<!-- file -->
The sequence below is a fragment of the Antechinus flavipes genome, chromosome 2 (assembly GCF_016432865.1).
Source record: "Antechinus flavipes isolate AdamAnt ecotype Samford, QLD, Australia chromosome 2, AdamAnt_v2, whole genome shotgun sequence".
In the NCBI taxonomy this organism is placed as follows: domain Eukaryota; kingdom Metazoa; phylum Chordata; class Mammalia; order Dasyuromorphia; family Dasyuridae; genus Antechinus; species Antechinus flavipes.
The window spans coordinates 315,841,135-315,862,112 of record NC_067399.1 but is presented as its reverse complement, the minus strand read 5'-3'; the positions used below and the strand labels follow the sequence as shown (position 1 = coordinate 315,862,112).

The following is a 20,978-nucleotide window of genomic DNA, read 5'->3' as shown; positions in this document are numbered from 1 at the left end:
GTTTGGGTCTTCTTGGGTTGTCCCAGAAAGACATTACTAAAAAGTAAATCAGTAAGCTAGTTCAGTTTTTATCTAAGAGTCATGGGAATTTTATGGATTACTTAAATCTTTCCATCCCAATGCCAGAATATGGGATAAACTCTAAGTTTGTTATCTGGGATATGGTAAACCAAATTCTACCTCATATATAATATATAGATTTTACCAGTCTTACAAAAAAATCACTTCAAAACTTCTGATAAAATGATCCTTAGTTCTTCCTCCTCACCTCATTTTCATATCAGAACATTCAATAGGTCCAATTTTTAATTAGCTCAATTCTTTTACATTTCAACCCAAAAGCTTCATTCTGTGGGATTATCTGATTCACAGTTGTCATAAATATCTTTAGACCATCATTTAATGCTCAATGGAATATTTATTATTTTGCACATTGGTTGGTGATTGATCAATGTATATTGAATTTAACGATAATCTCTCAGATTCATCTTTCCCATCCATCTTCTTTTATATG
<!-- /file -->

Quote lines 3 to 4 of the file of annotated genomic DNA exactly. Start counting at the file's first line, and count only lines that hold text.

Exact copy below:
In the NCBI taxonomy this organism is placed as follows: domain Eukaryota; kingdom Metazoa; phylum Chordata; class Mammalia; order Dasyuromorphia; family Dasyuridae; genus Antechinus; species Antechinus flavipes.
The window spans coordinates 315,841,135-315,862,112 of record NC_067399.1 but is presented as its reverse complement, the minus strand read 5'-3'; the positions used below and the strand labels follow the sequence as shown (position 1 = coordinate 315,862,112).